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Duped of life savings, Hibbing woman gets it back

An 81-year-old Hibbing woman said her life savings were wiped out and she was "34 dollars and some cents'' in the hole after a Florida man scammed her out of almost $38,500 by telling her she had won the Publishers Clearing House sweepstakes -- a $600,000 prize.

The Publishers Clearing House Prize Patrol didn't come to the woman's door with a check. But Special Agent Bill White of the Minnesota Department of Public Safety's Alcohol and Gambling Enforcement Division did.

After an investigation conducted by White, Hibbing police, the Florida Department of Law Enforcement, the FBI and the St. Louis County Attorney's Office, the senior citizen got most of her money back and a Florida man is facing criminal charges.

White traveled to the woman's Hibbing residence and presented her a check for $36,936.09 on April 8.

"I tell you, it was wonderful; I thought that I would never see my money again,'' the woman said Wednesday.

The scam victim talked to the News Tribune in a conference call arranged by Hibbing attorney Rachel Delich-Sullivan at the victim's request. The octogenarian asked that she not be publicly identified because she fears she could again be targeted, Delich-Sullivan said.

It was a satisfying trip to Hibbing for White, who said the victim is an intelligent woman who was very appreciative.

"Honestly, she started crying a little bit and she hugged me,'' he said. "She didn't think she was ever going to get it back."

The woman, who lives independently, worked in the computer industry for more than 20 years before retiring. She was notified by phone in January that she had won $600,000 from Publishers Clearing House. The scammer instructed her to wire $2,500 by Western Union to an account in Canada so that her winnings could be wired into her account.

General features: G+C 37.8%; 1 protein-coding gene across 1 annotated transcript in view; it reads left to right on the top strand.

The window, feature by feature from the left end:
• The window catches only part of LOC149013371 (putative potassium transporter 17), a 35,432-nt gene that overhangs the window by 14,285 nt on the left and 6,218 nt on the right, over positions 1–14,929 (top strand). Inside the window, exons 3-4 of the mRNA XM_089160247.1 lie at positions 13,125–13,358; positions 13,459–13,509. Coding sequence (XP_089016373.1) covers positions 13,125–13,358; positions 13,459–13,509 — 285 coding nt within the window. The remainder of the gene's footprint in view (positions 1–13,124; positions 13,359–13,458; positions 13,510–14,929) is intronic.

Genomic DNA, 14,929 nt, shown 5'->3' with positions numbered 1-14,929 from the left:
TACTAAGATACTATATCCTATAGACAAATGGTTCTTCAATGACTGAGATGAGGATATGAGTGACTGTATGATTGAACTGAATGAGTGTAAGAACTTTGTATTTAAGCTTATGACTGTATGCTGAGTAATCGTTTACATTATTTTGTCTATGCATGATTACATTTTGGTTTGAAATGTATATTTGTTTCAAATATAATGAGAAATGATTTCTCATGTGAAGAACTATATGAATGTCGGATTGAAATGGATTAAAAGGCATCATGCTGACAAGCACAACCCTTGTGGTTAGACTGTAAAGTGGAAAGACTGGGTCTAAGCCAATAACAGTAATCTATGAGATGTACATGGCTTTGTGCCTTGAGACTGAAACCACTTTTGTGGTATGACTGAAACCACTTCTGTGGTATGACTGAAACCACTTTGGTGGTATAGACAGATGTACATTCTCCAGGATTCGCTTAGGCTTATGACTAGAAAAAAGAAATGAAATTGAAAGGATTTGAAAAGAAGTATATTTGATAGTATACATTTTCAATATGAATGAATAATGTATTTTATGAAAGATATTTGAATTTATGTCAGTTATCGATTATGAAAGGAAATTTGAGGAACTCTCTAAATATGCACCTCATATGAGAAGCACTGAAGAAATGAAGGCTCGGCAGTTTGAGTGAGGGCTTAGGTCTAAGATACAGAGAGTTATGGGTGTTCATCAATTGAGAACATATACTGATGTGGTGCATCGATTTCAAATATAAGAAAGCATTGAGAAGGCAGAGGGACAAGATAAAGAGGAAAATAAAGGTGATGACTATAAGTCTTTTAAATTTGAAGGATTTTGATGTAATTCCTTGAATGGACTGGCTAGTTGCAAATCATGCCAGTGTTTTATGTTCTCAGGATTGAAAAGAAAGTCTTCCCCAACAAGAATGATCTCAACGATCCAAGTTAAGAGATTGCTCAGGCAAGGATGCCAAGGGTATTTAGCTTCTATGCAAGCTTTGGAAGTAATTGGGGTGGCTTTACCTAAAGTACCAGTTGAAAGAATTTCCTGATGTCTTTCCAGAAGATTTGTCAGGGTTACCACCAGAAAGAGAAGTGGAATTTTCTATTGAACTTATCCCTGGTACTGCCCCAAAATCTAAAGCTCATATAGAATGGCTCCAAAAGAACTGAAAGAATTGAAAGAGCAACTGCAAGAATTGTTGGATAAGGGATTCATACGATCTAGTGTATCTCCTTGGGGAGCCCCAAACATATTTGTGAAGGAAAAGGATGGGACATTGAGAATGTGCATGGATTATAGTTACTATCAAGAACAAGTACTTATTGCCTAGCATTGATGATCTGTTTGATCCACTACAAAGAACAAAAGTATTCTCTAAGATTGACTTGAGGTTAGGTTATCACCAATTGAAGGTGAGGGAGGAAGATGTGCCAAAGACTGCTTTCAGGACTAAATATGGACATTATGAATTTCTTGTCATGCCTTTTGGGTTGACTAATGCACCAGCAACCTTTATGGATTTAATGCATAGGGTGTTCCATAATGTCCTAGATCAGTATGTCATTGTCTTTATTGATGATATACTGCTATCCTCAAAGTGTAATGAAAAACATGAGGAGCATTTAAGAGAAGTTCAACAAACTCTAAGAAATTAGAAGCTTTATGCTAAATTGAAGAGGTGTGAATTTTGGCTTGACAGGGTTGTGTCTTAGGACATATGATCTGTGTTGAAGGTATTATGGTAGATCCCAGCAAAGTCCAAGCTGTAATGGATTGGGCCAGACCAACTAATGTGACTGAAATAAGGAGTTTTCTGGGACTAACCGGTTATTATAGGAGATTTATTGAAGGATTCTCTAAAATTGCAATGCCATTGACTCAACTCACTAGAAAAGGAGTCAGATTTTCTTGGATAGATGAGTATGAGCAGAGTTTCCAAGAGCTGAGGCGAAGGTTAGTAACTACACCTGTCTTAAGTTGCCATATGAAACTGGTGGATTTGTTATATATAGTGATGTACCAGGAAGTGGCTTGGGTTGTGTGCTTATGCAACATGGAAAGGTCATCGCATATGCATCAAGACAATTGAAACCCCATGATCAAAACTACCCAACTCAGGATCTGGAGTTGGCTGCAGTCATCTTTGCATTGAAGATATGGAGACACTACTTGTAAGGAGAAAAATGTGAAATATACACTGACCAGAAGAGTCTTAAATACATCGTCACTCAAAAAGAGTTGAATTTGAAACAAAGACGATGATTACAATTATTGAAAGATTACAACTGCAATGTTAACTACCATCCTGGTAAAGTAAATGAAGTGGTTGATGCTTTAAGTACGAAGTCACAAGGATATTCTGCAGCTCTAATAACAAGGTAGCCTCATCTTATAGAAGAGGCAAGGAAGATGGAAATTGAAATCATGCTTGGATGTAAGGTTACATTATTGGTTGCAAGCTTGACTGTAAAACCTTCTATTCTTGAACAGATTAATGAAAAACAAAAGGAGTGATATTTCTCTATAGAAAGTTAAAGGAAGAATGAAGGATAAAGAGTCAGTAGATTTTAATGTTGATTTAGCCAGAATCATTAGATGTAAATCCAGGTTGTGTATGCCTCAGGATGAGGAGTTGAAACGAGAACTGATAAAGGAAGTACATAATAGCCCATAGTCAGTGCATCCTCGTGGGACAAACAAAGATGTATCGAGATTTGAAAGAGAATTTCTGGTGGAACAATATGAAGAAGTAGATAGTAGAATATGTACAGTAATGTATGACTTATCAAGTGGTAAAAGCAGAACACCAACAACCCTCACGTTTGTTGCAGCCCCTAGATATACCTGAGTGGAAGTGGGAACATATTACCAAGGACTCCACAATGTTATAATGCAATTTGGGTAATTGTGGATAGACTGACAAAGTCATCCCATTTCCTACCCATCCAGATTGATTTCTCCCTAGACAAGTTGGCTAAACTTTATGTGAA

The woman wired the money. The scammer, then posing as a Publishers Clearing House security officer, told the victim that she needed to wire $36,000 to an account in a Florida bank to pay duty on the winnings. A Fed Ex package with account and other information needed to complete the transfer was sent to the victim, who then wired the money to a bank in Plant City, Fla.

"I couldn't figure out why I was so stupid,'' the woman said. "I blamed it all on myself."

The scam artist then made additional requests for a larger amount of money. He next asked for $52,000 to pay state and federal taxes, the victim said.

"She told him she had no more money,'' White said. "But this gentleman had his stuff together. He was going to help her with that, too. He said he would front her $30,000 if she could come up with $22,000. He told her: 'Go to the bank and borrow against your home and vehicles, and they'll be able to give you that money.' He was very helpful,'' White said sarcastically.

By that time, the woman had contacted Hibbing police, who began their own investigation and asked the state to look at it. The Alcohol and Gambling Enforcement Division contacted Florida authorities, who served a search warrant on the suspect's bank account. The account held nearly $10,000, which was seized. The suspect was interviewed and he presented a cashier's check for $27,000 to the Alcohol and Gambling Enforcement Division in February.

The case has been referred to Assistant St. Louis County Attorney Jeff Vlatkovich in Hibbing to review for charges.

White said the suspect is being investigated for other crimes in Florida.

The woman didn't get all of her savings back. The initial $2,500 that she wired to an account in Canada through Western Union at the scammer's request hasn't been recovered, White said.

"I'm satisfied I got this much money back. I am tickled to death,'' she said.

Delich-Sullivan had this advice for members of the public: "If somebody is calling and offering you something for nothing, you should be very suspicious of it.'

"Yes, that's true,'' the scam victim added. "You get nothing for nothing. You have to work for it. And save."